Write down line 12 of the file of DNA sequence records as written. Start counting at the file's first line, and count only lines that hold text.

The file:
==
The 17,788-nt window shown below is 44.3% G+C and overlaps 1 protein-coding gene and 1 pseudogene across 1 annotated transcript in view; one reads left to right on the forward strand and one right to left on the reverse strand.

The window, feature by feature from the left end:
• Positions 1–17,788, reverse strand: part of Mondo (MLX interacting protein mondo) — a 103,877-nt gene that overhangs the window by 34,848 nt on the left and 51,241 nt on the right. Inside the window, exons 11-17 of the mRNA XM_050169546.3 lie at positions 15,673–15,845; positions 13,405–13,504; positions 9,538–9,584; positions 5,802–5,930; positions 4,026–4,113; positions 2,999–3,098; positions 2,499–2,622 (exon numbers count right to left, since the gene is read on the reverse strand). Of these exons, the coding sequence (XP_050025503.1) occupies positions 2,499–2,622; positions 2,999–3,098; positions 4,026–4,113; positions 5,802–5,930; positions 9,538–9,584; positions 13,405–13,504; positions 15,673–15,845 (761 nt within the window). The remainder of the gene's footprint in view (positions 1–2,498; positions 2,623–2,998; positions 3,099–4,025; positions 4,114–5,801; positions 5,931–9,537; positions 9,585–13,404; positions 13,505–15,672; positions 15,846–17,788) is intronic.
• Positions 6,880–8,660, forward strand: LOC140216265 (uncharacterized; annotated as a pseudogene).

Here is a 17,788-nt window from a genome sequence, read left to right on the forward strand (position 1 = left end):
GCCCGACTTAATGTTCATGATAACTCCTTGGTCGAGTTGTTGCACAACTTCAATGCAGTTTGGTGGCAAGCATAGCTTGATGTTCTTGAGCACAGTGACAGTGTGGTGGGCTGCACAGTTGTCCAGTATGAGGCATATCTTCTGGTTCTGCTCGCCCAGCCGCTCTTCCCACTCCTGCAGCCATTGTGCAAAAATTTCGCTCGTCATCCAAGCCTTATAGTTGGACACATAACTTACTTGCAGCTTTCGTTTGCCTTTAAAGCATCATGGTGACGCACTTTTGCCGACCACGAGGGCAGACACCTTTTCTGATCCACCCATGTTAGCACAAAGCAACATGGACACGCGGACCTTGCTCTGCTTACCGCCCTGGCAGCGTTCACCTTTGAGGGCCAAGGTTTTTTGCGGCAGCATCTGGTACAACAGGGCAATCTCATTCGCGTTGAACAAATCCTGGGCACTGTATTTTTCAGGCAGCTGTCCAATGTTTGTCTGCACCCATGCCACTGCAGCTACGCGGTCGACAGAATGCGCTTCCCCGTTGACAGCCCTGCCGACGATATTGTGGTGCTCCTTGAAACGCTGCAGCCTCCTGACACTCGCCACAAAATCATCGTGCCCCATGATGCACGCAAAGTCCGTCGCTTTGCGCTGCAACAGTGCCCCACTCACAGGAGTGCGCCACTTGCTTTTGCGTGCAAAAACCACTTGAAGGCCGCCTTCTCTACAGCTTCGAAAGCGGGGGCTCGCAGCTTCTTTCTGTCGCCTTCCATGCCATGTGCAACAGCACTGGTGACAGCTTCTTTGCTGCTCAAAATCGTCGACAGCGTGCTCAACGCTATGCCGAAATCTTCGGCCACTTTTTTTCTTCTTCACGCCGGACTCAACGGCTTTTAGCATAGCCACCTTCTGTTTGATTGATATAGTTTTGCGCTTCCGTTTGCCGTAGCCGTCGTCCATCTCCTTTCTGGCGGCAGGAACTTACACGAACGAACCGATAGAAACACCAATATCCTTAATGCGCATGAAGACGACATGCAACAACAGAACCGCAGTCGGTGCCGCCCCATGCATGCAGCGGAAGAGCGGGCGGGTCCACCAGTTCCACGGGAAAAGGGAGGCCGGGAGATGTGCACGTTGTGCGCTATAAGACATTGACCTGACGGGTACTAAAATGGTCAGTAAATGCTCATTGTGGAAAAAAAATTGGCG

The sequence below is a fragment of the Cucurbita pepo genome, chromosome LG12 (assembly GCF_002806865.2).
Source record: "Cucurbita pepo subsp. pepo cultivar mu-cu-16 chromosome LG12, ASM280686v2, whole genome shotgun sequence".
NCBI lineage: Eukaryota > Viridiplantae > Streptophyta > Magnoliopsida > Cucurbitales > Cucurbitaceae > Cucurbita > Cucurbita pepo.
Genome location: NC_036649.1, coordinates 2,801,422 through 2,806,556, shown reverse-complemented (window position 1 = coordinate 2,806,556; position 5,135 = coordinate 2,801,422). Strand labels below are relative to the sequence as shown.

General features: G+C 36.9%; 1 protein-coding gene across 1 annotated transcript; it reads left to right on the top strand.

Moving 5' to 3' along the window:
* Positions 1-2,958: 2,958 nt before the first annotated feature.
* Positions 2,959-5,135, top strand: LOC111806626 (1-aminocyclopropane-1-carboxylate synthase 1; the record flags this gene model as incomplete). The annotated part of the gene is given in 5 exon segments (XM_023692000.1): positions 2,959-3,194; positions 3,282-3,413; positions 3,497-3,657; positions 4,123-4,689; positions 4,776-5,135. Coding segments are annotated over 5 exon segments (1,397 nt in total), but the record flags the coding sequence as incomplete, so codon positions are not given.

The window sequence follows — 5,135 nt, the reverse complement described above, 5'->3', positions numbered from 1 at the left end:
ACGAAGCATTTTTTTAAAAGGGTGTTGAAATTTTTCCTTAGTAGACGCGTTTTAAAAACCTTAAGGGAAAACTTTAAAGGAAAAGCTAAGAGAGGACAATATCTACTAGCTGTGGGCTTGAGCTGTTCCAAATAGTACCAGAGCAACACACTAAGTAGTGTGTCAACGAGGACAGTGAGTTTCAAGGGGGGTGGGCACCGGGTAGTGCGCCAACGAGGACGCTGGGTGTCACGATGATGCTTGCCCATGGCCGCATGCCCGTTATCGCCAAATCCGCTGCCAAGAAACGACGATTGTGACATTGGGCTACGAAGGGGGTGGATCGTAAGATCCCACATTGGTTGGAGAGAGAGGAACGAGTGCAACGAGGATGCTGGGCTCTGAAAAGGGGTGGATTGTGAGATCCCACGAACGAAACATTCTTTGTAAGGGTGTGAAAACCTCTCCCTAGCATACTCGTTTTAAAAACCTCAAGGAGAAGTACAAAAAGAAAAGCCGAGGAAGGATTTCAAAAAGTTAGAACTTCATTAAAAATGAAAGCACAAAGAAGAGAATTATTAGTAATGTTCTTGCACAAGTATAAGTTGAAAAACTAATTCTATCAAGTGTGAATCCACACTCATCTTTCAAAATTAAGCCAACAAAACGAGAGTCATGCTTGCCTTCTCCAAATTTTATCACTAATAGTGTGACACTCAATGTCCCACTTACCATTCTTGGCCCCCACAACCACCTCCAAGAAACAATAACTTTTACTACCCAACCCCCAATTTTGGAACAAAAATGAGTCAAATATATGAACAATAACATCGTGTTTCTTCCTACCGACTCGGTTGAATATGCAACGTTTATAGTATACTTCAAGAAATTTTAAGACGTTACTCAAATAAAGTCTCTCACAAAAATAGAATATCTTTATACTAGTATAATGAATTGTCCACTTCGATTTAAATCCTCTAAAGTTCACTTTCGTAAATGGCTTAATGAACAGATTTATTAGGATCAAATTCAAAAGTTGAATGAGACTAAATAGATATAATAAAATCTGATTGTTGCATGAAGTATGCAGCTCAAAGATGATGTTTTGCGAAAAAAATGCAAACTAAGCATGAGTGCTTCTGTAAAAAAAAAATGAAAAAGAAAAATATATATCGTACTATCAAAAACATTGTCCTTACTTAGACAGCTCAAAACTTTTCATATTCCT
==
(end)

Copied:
Moving 5' to 3' along the window: